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Department of Communication and Journalism lecture discusses how to foster dialogues around race in the classroom

On October 19, 2020, as part of the CMJ Fall 2020 Colloquium, Laura Rickard and the Department of Communication and Journalism here at the University of Maine held “Dialoguing About Race,” a lecture about race and the classroom. This lecture featured three women with inspiring backgrounds: Jaquel Eley, Amber Kennedy and Lauren Babb. 

Eley, originally from Boston, Massachusetts and attending Albany State University, earned her master’s at UMaine. Kennedy graduated from UMaine with a bachelor’s in communications, went on to earn her  master’s and now works in health and wellness. Babb is a current second-year Ph.D. student in chemistry. 

The lecture brought to the audience’s attention that criticism can be fuel for growth and satisfaction in one’s life. “Dialoguing About Race” aimed to discuss the important topic of race within the context of education in a meaningful, inclusive way. 

Beginning the lecture, Eley created a safe space for discussion by explaining that being singled out isn’t necessarily bad but can be empowering. She accomplished this by providing insight into a situation she experienced in middle school, setting the stage for proving that the experiences within the early years of education are impactful on people’s lives. 

Babb continued the conversation by explaining that there are a variety of metrics to someone’s worth than just measured achievement, explaining how experiences shape one’s beliefs and levels of confidence. All of the speakers then touched on how opinions and facts differ, urging the audience to understand how interpretations may vary depending on who is measuring your achievement.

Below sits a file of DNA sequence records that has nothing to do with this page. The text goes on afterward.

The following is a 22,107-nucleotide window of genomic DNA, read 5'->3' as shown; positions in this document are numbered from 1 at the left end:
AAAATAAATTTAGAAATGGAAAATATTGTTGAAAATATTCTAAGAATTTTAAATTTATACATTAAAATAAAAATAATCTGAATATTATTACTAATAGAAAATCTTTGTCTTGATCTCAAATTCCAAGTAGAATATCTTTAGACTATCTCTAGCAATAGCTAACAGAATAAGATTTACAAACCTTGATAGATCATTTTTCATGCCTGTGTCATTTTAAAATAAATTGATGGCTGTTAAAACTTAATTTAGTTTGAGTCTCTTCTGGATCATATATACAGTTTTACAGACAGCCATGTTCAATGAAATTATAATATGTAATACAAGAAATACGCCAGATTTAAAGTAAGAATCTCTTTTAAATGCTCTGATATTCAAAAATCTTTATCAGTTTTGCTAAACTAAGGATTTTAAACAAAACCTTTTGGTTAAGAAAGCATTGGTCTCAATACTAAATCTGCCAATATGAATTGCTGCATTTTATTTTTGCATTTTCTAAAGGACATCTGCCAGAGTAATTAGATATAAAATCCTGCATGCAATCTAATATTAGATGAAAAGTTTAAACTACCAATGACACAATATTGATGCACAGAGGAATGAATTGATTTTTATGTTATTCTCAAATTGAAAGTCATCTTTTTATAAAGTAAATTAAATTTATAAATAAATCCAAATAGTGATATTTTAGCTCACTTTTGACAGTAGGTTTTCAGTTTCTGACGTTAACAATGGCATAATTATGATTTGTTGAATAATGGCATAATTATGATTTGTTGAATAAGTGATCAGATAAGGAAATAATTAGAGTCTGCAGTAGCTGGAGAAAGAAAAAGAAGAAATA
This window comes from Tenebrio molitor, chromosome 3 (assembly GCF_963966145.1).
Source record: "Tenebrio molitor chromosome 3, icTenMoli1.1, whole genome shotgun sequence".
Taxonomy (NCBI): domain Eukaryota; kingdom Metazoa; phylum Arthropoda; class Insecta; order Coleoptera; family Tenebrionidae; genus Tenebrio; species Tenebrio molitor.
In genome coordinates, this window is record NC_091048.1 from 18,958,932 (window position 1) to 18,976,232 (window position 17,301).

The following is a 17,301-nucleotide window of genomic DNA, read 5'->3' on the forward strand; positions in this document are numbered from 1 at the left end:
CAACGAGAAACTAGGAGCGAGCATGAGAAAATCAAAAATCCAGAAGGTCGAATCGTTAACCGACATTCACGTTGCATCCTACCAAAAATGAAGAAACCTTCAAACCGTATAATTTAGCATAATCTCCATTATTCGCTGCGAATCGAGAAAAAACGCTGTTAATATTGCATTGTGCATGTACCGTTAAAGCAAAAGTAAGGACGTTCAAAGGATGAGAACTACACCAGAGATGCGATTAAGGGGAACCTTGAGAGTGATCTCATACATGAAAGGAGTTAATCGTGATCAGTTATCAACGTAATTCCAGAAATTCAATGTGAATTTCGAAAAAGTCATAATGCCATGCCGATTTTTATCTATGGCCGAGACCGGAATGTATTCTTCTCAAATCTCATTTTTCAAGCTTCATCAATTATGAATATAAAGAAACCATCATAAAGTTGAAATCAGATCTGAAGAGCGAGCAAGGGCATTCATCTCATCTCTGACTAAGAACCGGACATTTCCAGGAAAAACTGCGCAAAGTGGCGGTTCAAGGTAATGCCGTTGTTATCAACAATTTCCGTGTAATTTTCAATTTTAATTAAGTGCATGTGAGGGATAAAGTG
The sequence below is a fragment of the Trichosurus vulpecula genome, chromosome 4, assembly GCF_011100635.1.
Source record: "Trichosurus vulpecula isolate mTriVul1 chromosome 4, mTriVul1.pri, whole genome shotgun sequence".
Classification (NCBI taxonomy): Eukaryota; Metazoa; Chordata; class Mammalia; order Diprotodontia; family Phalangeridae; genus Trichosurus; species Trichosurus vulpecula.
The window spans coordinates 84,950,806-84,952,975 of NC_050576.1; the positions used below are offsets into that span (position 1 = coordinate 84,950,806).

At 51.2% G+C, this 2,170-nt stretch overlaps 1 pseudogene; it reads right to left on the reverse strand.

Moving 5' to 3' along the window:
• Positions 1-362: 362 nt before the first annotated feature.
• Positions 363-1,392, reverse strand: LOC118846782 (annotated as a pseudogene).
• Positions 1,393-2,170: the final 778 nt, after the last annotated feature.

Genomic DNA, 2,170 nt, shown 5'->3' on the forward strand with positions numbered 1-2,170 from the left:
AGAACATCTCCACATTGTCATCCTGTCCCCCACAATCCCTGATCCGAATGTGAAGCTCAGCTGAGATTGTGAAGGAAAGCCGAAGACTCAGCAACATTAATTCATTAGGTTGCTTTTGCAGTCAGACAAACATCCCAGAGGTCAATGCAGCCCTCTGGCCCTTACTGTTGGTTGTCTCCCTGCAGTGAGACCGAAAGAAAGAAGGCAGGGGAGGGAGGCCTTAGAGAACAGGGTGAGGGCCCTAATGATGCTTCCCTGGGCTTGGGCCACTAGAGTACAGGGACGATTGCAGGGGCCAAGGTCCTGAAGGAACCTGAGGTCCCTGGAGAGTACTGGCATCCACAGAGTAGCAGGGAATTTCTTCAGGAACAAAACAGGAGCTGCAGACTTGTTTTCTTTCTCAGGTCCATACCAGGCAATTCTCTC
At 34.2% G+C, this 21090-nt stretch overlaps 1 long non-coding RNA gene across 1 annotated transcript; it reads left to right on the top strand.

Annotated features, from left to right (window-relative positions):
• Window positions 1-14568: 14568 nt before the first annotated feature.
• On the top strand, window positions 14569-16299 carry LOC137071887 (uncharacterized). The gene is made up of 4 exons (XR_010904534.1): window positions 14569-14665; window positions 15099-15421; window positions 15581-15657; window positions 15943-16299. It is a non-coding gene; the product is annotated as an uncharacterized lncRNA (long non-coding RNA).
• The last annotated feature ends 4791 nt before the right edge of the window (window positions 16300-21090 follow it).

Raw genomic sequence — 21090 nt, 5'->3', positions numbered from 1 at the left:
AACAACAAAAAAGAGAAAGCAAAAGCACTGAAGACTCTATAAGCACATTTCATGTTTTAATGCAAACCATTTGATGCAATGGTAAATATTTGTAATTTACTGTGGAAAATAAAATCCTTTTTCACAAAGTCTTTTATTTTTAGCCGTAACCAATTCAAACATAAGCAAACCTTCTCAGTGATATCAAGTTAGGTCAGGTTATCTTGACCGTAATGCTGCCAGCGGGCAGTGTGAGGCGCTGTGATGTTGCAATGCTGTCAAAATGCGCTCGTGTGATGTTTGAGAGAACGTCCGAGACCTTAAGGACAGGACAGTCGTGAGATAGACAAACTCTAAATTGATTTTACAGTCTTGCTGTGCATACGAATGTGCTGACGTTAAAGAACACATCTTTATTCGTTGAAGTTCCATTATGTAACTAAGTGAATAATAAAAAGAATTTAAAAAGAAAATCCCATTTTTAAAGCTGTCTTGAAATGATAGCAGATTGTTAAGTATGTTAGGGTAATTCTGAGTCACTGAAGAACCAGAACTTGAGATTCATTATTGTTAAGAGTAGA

A guest chimed-in and brought to the viewers’ attention that the criticisms of one metric doesn’t mean failure, though it certainly is difficult to work through when the criticisms are the loudest voice in one’s life. It was then stressed that professors and parents establish that students have agency in the classroom. 

A major part of the panel focused on how to discuss race within the classroom. Additionally, the panel spoke of what to do in a situation where blatant racism occurs in the classroom setting. Understanding that there may be subcontext to one’s racial beliefs that are unknown to their fellow students and even unknown to staff members is critical to a holistic approach to racial traumas. 

“There isn’t a right way, but not addressing the issue is the wrong way,” Kennedy said. 

Highlighting the importance of empathetic approaches by teachers, the hosts of the lecture addressed how to begin classroom discussions regarding race, determining that if staff members do not know how to open up the discussion of race and racism, the best, most valuable thing they can do, is at least acknowledge that inequity is there. 

Additionally, staff members must acknowledge that the perspective and facts about race are important because that allows for students to feel like real people in the classroom, allowing for students to feel more comfortable and enabling this dialogue in the future. 

If one wants to find information for similar events that may be happening within the upcoming weeks or months, one can do so by finding the Calendar tab on the University of Maine website. Once one is at the calendar tab, click “Online Events.” At this point, you may further refine the search. To find this particular lecture, further direct oneself to “Conferences and Workshops” within the “Faculty and Staff Development” dropdown.

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